Due to its breadth of coverage across an organisation, the problems associated with implementing ERP over MRP will be greater by default, potentially increasing risk of failure. More departments are affected, and legacy data for each area of the business needs to be manipulated into a format where it can be migrated, assuming that this is possible at all. The scale of the task can also be too daunting for some, with many failed installations occurring due to incorrect or lack of use of the system. The setup of the system is also important. Many make the mistake of mirroring the setup of their legacy systems, which may require considerable customisation of the new system and runs the risk of carrying on the mistakes of yesteryear.
Of course, at this point you have already parted with your cash, spending tens or even hundreds of thousands of pounds, so many companies feel compelled to shoe-horn their company to fit the system.
While many implementers successfully adopt the approach of switching all applications over to a new single system, for others this can prove too much in one hit. A more flexible system would allow companies to implement at their own pace rather than forcing them to go live across all departments from day one. Many start with concepts that are simple to understand such as stock control or purchasing before implementing complex routings or full MRP part ordering.
Companies often fail to take into account the ongoing costs associated with traditional MRP/ERP software. You cannot compare it to off-the-shelf products like MS Office which, once paid for you just get on and use. As staff leave, their replacements require training, perhaps off-site. Many systems require days of training per module, so if a staff member covers more than one department you may have to consider several days out of their schedule as well as the daily training rate.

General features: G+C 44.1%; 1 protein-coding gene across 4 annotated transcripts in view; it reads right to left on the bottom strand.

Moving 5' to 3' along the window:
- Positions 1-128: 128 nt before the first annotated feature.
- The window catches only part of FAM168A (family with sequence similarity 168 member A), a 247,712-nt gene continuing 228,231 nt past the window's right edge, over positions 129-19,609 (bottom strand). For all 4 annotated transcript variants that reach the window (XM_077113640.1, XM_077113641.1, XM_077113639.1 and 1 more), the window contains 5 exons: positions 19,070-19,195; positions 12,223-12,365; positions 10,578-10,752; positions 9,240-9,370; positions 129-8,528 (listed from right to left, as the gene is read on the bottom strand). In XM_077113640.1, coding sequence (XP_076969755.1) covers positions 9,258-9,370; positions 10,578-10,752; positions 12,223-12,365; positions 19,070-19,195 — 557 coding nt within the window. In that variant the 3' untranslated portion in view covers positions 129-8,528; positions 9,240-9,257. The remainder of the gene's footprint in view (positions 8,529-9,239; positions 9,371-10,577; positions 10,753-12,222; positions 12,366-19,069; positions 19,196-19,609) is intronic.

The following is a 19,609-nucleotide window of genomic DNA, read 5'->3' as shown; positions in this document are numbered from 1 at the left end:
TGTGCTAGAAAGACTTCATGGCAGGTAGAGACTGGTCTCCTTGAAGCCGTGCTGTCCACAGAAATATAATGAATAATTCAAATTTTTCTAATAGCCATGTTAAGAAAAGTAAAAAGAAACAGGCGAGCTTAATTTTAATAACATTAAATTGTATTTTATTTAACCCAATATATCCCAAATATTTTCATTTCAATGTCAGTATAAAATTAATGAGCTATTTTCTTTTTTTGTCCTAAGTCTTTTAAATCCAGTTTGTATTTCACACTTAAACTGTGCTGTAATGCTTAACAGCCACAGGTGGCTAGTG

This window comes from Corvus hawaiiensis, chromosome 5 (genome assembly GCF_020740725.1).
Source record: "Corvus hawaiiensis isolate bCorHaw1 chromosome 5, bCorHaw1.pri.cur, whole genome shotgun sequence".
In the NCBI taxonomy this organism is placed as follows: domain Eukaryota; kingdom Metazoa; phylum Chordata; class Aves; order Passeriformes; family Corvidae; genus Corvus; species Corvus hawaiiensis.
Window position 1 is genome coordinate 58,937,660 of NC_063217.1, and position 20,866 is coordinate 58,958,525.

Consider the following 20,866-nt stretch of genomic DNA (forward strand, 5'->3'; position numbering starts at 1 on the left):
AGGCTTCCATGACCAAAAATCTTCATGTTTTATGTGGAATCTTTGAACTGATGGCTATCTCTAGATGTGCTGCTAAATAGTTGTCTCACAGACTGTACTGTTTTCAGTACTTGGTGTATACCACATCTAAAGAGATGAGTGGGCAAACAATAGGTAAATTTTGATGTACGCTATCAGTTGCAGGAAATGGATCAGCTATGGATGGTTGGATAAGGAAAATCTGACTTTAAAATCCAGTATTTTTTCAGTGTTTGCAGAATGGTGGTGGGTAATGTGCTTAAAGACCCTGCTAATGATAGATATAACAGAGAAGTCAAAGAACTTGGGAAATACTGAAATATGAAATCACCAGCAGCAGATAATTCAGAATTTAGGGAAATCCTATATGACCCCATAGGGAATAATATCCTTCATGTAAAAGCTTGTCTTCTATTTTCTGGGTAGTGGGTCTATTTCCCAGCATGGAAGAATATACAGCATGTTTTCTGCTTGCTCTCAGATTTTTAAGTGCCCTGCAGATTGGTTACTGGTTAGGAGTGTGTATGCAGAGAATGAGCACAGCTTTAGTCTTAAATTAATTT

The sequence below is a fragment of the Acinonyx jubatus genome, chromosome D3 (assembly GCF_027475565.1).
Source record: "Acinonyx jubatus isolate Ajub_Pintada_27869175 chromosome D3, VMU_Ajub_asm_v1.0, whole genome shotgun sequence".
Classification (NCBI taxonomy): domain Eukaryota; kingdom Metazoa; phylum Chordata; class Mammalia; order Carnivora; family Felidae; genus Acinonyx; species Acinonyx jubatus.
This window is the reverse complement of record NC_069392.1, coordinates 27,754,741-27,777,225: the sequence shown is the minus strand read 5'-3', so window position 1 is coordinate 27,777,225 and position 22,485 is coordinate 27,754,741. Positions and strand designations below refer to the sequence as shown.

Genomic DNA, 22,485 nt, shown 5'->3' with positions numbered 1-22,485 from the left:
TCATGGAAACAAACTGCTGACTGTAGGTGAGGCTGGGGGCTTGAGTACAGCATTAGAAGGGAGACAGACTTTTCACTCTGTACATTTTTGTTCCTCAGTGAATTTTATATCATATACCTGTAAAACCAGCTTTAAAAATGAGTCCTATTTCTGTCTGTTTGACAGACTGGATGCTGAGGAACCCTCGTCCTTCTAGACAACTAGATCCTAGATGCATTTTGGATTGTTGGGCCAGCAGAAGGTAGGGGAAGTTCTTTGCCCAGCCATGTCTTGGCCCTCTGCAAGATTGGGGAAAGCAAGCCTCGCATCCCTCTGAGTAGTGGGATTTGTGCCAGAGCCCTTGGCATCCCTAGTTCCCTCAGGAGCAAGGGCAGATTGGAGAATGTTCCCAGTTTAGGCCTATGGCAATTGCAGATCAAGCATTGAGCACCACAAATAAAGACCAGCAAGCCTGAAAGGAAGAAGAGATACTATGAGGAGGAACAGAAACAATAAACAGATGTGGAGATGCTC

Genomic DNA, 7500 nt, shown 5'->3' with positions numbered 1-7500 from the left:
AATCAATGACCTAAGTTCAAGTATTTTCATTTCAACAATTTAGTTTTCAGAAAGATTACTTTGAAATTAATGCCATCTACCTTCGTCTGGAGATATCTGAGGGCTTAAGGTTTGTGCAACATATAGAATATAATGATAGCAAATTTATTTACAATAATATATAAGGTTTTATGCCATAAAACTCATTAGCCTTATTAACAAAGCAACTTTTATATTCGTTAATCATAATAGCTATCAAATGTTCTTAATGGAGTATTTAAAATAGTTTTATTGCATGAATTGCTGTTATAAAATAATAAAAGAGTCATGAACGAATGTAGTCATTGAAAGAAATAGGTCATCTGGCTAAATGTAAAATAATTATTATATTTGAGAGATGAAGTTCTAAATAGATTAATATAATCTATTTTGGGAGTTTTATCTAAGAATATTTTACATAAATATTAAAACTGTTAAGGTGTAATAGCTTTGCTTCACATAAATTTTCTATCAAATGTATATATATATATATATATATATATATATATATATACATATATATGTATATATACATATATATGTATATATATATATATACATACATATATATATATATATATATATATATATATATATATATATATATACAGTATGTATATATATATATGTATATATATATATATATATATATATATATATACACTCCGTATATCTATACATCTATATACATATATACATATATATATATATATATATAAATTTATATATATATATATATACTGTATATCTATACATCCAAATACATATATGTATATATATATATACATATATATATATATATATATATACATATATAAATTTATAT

Furthermore, you will invariably want to customise elements of the system or generate bespoke reports, which often requires consultancy services from the vendor. Every time you need to store or analyse data differently there may be a costly invoice tied to it. Many vendors are service-led in the fact that they cannot survive on the initial sale value alone – they have to generate revenue through ongoing annual ‘value added services’, training and consultancy. The industry standard for calculating maintenance renewal cost is generally anywhere from around 15%-22% of the initial software cost – the more enterprise-wide the software, the higher the initial cost, the higher the ongoing maintenance contracts.
When considering an ERP system for a manufacturing organisation the core competences and historical pedigree of the system must match your business – manufacturing. Getting your hands on the software in a meaningful way prior to purchase is the best (and only) way to ensure the product’s suitability to your needs. If that is not an option, then speak to as many customers of the existing system as you can. Learn its strengths and its weaknesses. Maybe the weaknesses will not affect your business, but at least you will be aware of them.
The best practice should be to select the ‘best in class’ product for the task at hand. If, for example an ERP’s accounts facility is lacking or less suited to your business then maybe a better solution is a separate MRP and account system that can interface to each other. Cost also plays an important factor – E may have the lesser value than M in a game of Scrabble, but the exchange of the letters at the front of your chosen information system can have a major impact on your balance sheet without relational improvements to your business.